On 6 June 1944, soldiers of the Allied Expeditionary Force stormed the beaches of Normandy as part of Operation Overlord, the largest seaborne invasion in history. Thirty soldiers from Bedford, Virginia, members of Company A of the 116th Infantry assaulted Omaha Beach. “By day’s end,” according to the National D-Day Memorial, “nineteen of the company’s Bedford soldiers were dead. Two more Bedford soldiers died later in the Normandy campaign, as did yet another two assigned to other 116th Infantry companies. Bedford’s population in 1944 was about 3,200. Proportionally this community suffered the nation’s severest D-Day losses.” The Personal War Service Record of Virginia’s War Dead, part of the records of the Virginia World War II History Commission, documents the sacrifice of 15 of the 19 Bedford soldiers.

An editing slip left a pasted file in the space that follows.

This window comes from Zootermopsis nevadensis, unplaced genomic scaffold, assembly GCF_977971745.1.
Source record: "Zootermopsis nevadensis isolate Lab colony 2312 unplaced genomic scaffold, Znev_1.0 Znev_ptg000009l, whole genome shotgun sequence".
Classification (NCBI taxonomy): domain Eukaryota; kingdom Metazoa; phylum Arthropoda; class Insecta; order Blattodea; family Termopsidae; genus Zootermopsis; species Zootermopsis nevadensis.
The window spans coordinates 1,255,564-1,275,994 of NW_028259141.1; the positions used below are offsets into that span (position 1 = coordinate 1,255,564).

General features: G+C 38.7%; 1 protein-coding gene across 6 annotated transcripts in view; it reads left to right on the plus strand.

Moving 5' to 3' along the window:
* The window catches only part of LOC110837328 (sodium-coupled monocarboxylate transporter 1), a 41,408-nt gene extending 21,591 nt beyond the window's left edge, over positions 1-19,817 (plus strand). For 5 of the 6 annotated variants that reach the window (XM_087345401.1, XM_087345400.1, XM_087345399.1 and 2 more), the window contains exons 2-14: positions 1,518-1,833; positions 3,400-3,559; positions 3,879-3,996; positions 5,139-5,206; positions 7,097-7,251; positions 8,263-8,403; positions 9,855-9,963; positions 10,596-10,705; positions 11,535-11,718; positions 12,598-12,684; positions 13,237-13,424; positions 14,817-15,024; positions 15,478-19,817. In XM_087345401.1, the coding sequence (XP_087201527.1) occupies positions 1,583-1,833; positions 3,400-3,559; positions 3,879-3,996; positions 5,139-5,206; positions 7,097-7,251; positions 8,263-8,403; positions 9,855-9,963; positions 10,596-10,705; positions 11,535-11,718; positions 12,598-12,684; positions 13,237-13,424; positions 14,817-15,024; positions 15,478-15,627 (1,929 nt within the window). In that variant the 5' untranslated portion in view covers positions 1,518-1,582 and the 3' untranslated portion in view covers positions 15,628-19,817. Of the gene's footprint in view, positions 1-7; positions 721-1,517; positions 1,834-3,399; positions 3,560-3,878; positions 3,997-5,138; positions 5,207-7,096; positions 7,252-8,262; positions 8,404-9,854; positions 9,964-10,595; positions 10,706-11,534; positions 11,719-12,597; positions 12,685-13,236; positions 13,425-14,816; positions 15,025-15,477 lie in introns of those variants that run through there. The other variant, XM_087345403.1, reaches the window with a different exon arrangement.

The Virginia World War II History Commission was established by an Act of the Virginia General Assembly approved on 8 March 1944. The commission was a policy-making body comprised of twelve non-salaried citizens appointed by the Governor. Its purpose was “to collect, assemble, edit, and publish. . . information and material with respect to the contribution to World War II made by Virginia and Virginians.” One of the most important records created by the Commission were the Personal War Service Record of Virginia’s Dead, a questionnaire completed by the next-of-kin of Virginians killed during … read more »